It is one of the most recognizable symbols in the world yet only a few are aware of how the peace symbol came to be. The sign, which consists of a circle and three lines, has been connected to hippies and the Summer of Love back in the 1960s. However, its origin comes from a darker side of history.
Gerald Holtom had created the design for a specific event in 1958. The artist and pacifist introduced the symbol in signs and banners carried by people who were protesting nuclear weapons at Aldermaston in London. It was a simple design that was immediately adopted by the Campaign for Nuclear Disarmament (CND). The symbol borrowed its design from the semaphore alphabet which is used by sailors to communicate with flags.
Holtom’s symbol combines the letters “N” and “D” for “nuclear disarmament.”
The nuclear disarmament symbol was also adopted in the US and used in the civil rights movements. Although it was initially used to protest nuclear weapons, it took on a more general meaning across the pond.
People began using the design as a sign of peace. This is how it became associated with anti-war protesters and young adults who were part of the counterculture movement.
The symbol is commonly seen on Volkswagen vans during the 1960s.
The simplicity of the design and the fact that it was kept free from copyright made it easy to use the peace symbol for just anything. According to peace symbol historian Ken Kolsbun, the iconic symbol “came at the right time.”
“It also kept adapting, like a chameleon, taking on many different meanings for peace and justice.”
People have not stopped using the peace symbol. In 2015, French artist Jean Jullien updated the symbol to represent solidarity after the Paris bombings.
Jullien added the Eiffel Tower into the design and the world once again embraced the symbol.
Jullien admits he doesn’t feel “pride or happiness” at how people supported his design but says he is “somehow glad people made use of it.”
It certainly has been a turbulent 60 years for the design. There is little doubt that the peace symbol will continue to remain significant in the coming years.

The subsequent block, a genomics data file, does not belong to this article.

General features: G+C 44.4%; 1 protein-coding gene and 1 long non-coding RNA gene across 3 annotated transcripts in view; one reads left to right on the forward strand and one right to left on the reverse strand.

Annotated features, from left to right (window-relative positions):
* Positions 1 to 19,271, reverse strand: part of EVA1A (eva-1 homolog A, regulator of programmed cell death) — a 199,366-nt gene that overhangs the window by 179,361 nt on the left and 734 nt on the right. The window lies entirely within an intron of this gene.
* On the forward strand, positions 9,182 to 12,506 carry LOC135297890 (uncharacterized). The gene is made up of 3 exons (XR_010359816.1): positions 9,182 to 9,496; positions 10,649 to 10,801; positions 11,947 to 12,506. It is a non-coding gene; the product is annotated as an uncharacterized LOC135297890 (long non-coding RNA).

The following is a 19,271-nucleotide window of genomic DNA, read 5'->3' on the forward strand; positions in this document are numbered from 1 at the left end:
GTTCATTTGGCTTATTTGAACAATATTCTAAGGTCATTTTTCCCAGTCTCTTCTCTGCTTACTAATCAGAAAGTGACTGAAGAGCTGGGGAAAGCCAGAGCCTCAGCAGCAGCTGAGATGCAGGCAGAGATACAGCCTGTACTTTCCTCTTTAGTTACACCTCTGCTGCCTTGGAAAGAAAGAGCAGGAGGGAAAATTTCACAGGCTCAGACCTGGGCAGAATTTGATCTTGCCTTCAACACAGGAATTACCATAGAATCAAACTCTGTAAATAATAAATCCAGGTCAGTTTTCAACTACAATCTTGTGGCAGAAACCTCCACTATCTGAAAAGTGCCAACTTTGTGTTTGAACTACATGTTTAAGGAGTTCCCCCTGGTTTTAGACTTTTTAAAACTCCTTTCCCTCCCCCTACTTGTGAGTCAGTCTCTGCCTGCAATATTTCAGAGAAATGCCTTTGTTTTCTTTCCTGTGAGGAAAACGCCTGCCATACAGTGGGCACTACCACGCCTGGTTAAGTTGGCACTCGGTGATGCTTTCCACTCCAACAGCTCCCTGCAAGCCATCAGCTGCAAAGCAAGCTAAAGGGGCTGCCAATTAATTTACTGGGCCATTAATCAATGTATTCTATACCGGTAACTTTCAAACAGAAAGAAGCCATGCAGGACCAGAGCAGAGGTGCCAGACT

Researchers Identify Chile’s Own Stonehenge in the Atacama Desert
The cairn-like pillars called saywas and the Stonehenge have similar purposes.
In the Atacama desert close to the ancient pathways of the Qhapaq Ñan, an Inca road network that stretches from southern Colombia to central Chile, the mysterious saywas can be found. These cairn-like pillars mark different spots in the desert and have been a mystery to many for centuries.
Experts have wondered what their real purpose was. They were in the middle of the desert and didn't make sense as milestones and signposts. Dr. Cecilia Sanhueza of Chile’s Pre-Columbian Art Museum, who has been studying the saywas for some 20 years, thought there must be another function for the mesmerizing stonework.
A monumental research project has brought together experts different disciplines - from archaeologists to historians and astronomers - to help solve the 500-year-old mystery of the saywas.
King Arthur’s Legendary Castle Reveals Surprising Secrets From The Dark Ages
The new findings reveal that the scenic castle was once home to traders from thousands of miles away.
The Dark Ages might not be so somber after all. Archaeologists have just discovered fascinating relics from the seventh century at North Cornwall's Tintagel Castle. The interesting find could potentially shine a light on what happened in King Arthur's legendary castle.
Tintagel has long been associated with the legend of King Arthur. Although it is still unclear whether the mighty king actually existed, the castle is a true testament to how people lived back in the Dark Ages. Archaeologists found a seventh-century window ledge scribbled with Celtic, Greek, and Latin words as well as Iberian glass. In addition to that, the scientists have uncovered numerous ceramic bowls from Turkey. Not surprisingly, the discoveries could confirm that most of the castle's inhabitants had traveled thousands of miles to the Cornish lands.
The scenic view from Tintagel Castle may have inspired an ancient scholar to practice their writing on a window ledge thousands of years ago.
Honest Thief Returns Iconic Clock After 20 Years To Help Detroit City Restoration Efforts
The honest thief said that the clock, which has been missing for 20 years, “is ready to go home.”
Every city is proud of its historic landmarks and iconic markers that signify its colorful history and rich culture. Detroit City— the largest city in Western Michigan— has a lot of these things featured at the Henry Ford museum. One item, in particular, became subject of numerous headlines for the peculiar way that it was returned to the city: the iconic Michigan Central Station clock. Apparently, the clock was reinstated in its home after 20 years since it went missing, all thanks to the very same thief who stole it.
According to the Dearborn-based museum, they received an unusual call on the afternoon of June 15, 2018. As it turns out, the caller wanted to “donate” the missing clock to help restore the historic memento to its rightful place.
Detroit's iconic clock is 'ready to go home'